At a time when innovation is king and digital-native millenials are asserting their dominance in the workplace, some older workers might feel cast aside. But at least one thinker believes there is tremendous value in the acquired experience and wisdom of workers over the age of 40, 50, 60 and even 70.
In 2010, Chip Conley sold the hospitality company he founded back when he was 26. At just over 50, he had plenty that he still wanted to do and say — especially helping what he calls “modern elders” to be productive, integral parts of the digital economy.
His new book, “Wisdom@Work: The Making of a Modern Elder” hits shelves on Sept. 18. He talked to us about recognizing and leveraging the value of older workers.
Not Ready for the Golf Course
An opportunity soon presented itself to join Airbnb, the online marketplace for lodging, as its head of global hospitality and strategy. What he was really supposed to do was serve as a mentor for the then-young company’s executive leadership.
Working with people 20 years younger than himself, he encountered a level of knowledge about technology that was daunting. “Within the first week, I realized I was going to be an intern as much as a mentor,” Conley says.
The key to being a productive older worker is having what he calls “the aging body, the beginner’s mind.” Over the past few years, he’s conducted a modern elder academy that holds retreats in Mexico, with attendees around the average age of 54. These are people who are curious how they can repurpose themselves and “mine their mastery.”
The Harsh Reality of Ageism
Examples of ageism in today’s labor economy are not hard to find. IBM was accused of shedding 20,000 workers over age 40 in America. Facebook and Amazon reportedly imposed age limits on who could see job ads.
In an increasingly tech-heavy economy, the pervasive stereotype is that older people are not as technology savvy, Conley says. This is especially true in some geographies and industries, like the American Silicon Valley.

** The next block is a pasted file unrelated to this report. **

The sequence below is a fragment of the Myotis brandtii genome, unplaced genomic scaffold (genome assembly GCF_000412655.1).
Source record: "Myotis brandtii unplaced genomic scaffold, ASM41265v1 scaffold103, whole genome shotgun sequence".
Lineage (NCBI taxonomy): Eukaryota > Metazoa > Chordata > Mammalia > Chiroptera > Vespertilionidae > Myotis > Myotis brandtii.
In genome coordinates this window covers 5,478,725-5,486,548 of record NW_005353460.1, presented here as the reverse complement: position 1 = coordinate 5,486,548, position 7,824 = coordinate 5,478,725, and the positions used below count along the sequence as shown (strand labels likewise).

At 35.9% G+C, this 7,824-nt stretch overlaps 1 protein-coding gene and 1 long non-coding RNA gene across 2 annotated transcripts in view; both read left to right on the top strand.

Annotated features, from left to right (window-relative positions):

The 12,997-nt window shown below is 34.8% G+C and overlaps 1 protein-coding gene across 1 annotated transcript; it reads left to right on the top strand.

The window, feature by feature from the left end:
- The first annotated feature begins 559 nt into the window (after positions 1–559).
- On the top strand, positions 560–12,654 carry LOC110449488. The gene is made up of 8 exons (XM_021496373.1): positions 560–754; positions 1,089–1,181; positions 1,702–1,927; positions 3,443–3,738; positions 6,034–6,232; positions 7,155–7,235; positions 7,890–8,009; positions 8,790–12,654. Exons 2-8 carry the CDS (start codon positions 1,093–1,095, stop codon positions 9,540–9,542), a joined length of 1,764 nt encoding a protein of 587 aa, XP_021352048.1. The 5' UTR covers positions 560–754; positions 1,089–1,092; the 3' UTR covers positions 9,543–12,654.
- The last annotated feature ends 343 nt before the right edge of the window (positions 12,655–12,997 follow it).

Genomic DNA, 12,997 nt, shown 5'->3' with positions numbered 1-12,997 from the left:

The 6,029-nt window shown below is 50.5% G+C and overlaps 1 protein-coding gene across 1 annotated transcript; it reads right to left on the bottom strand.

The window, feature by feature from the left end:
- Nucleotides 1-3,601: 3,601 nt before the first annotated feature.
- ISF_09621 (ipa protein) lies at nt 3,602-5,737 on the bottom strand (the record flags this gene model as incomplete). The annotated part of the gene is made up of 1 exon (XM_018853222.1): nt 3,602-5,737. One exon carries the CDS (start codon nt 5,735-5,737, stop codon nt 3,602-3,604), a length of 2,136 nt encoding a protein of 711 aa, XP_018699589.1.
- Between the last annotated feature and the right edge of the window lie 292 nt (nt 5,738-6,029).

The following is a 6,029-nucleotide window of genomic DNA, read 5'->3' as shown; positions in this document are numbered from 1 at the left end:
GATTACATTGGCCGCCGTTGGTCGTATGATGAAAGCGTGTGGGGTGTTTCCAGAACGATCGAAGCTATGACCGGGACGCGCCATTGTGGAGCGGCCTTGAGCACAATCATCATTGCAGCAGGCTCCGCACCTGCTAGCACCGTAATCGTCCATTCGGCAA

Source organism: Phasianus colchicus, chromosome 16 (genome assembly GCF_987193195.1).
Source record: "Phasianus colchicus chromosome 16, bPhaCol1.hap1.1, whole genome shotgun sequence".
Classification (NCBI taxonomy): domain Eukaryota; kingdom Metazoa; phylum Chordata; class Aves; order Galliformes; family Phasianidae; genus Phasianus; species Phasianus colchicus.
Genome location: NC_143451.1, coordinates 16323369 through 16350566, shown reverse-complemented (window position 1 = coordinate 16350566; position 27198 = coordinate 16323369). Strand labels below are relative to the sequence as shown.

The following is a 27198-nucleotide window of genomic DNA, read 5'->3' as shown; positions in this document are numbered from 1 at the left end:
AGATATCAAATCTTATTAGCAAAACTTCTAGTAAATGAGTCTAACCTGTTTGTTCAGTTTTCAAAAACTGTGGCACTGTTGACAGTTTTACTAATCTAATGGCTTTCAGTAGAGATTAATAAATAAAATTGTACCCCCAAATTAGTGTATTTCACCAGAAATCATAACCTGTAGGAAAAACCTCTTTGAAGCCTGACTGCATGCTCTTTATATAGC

“In the corporate boardroom and in the upper echelons of large companies, there’s a growing panic that they don’t have enough young digital natives in senior positions to actually help guide the company through what’s a completely evolutionary, revolutionary time in terms of how digital is involved in our business strategy,” he says.
That means baby boomers like himself and Gen Xers can get overlooked. In some startups, even people in their 30s can be perceived as behind the innovation curve. But with more people living into their 90s, Conley says, midlife is now 35 to 75.
Being Constantly Curious
To be relevant in today’s workforce, modern elders need to be constantly curious and never tire of learning new things, Conley says. And organizations need to be smart enough to recognize and embrace the worth of having a blend of ages in their workforces.
There’s a lot of talk these days about DQ, or digital intelligence, and how it’s more relevant in the modern labor market than IQ. But Conley argues for the value of EQ, or emotional intelligence. This ability to understand and control your own emotions and use them to better relate to and empathize with others, is something that tends to increase as we get older.
A lot of young, tech-focused companies have experienced maturity issues, even among their senior leadership. The smartest 20-something CEO of a fast-growing digital business simply hasn’t had the time to build up their EQ, Conley says.
Another reason to have modern elders on a team is diversity. As the business world has increasingly embraced the value of having a workforce that is diversified through gender, race and orientation, the next frontier in diversity is age, he argues.
Modern elders create an “invisible productivity” because they have a better sense of an organization’s overarching mission and are not obsessed with furthering their personal agendas, according to Conley.
“The key lesson for that older worker is that just because you feel somewhat irrelevant based upon what you’ve seen in your own workplace, it doesn’t mean you still don’t have mastery to offer,” he says. “The No. 1 thing you need to focus on is being curious, being open to learning and having just as much interest in learning as you do in dispensing wisdom.”